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Posts Tagged ‘lectures

This is my fifth image quote update for the week:

The danger of lectures is that they create the illusion of teaching for teachers, and the illusion of learning for learners.

My original image quotable quote was:

The danger of lectures is that they create the illusion of teaching for teachers, and the illusion of learning for learners.

This is one of those image quotes that 1) speaks for itself, and 2) had a great CC image from Flickr (thankfully, still available online).

I am dead set against lectures. I try to lecture as little as possible because once I start talking, it is hard to stop. But my talking does not necessarily translate to listening or learning.

So when I found this graphic image below several years ago, it almost became a mantra.
 

 
As good that the graphic image was, I wanted something to show why lecturing is less relevant now. Then I found this image via ImageCodr.
 

 
Why just lecture when glowing portals of learning already sit on the laps of potential learners? Why lecture when there are active learning methods an instructor can use?

By sheer serendipity, RSS fed me with some fuel for this fire.

I am halfway through conducting a series of talks on Creative Commons for the PGDE cohort of student teachers in NIE.


[SlideShare] [Google Presentation]

I am almost enjoying the practice of lecturing, a strategy that I thought I had long abandoned.

I have to remind myself that didactic teaching has its moments provided it is used sparingly and only if you are a charismatic storyteller.

I do not consider myself to be in that last category even if a few enjoy listening to me. But I am an experimenter and risk-taker. I have tried to create more interactive lectures, “participates” instead of “talks”.

Of the three backchannels I have used, Facebook has been the most successful if you go by the number of responses. Most participants are not on Twitter or do not know how to use hashtags.

LinoIt is in the middle and the quality of responses there is better. One sticky on LinoIt reads: Much prefer linoit/twitter as a platform than facebook. Less intrusive.

What did I learn? Provide more than one backchannel. But when you do that, it gets harder to monitor and respond. Future implementation? I might consider using just Facebook and LinoIt (for choice) or LinoIt alone (to provide a neutral platform).

The five-question online quiz I included at the end offered a bonus I did not plan on. It was a way of taking attendance! I know that at least 50, 139, and 210 student teachers attended sessions 1, 2 and 3 respectively. I know who attended and how many times they attempted the quiz.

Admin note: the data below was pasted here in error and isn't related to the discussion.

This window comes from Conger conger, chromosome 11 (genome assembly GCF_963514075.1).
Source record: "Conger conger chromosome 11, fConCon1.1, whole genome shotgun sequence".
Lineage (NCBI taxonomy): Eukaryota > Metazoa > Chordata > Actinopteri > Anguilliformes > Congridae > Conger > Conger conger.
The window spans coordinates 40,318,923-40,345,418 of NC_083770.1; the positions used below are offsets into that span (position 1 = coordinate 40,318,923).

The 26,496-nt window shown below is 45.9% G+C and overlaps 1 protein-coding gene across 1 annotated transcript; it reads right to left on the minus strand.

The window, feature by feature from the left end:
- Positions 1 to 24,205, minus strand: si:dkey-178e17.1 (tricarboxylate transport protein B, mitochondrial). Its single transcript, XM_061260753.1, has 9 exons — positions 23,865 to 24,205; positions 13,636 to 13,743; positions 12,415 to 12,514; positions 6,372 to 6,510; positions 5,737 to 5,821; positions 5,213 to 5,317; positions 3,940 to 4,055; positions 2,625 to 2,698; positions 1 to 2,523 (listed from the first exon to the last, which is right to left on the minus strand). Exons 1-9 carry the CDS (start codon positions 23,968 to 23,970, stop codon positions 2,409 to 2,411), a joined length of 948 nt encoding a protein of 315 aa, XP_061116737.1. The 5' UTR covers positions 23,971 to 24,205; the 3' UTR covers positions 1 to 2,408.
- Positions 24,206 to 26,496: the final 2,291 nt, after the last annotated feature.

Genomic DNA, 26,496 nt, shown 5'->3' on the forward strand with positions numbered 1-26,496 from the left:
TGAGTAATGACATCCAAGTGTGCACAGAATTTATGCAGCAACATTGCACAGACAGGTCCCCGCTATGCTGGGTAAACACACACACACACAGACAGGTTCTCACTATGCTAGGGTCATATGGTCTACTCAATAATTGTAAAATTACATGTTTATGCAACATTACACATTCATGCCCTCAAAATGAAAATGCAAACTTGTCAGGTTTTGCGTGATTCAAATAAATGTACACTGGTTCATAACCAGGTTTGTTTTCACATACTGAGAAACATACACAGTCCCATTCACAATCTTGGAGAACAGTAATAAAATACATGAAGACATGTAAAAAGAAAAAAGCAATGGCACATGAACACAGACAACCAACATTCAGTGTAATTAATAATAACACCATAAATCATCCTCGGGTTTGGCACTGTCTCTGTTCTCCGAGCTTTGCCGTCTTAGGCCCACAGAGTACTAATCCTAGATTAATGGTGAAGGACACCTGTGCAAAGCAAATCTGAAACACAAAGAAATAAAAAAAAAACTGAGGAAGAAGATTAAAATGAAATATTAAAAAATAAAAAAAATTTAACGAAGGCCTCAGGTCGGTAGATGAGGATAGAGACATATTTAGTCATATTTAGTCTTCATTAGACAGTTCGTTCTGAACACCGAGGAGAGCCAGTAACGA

Could participants use some other name in the quiz? Yes, but only if they wanted to get singled out or have their integrity questioned as teachers-to-be. They would also lose a chance to win a small prize for getting all the answers right and quickly.

Some might say that lecturing as a dying art. They should try designing and implementing an interactive lecture.

Others might just point out that lectures should just die. Or be put to death. (Not good storytelling though, because that is different.)

In this day and age and with the new expectations of learners, boring face-to-face lectures are on death row. Making them interactive just gives them a last meal to make them feel good one last time.

Mention the phrase “Twittering during lectures” ten years ago and people might imagine excited chatter because (or at the expense) of the lecturer. The audience could also have been quietly laughing for the same reasons.

Actually you could go just five years back when Twitter was just a fledgling and twittering would still not have had the meaning it has now.

Cliff Atkinson’s The Backchannel (2010) by inju, on Flickr
Creative Commons Attribution-Noncommercial-Share Alike 2.0 Generic License  by  inju 

According to Edudemic, there are 10 New Ways Twitter Is Changing The College Lecture. As usual, I greeted this “news” with yeas and nays.

Encouraging the use of Twitter during lectures, talks, or seminars does not disguise the fact that they are still just that. The backchannel may exist, but the speaker must first allow it and then actually leverage on it to understand, interact with, and better engage the audience.

But fundamentally, the speaker is still lecturing. I think that very few people are gifted lecturers. That is why lectures are boring.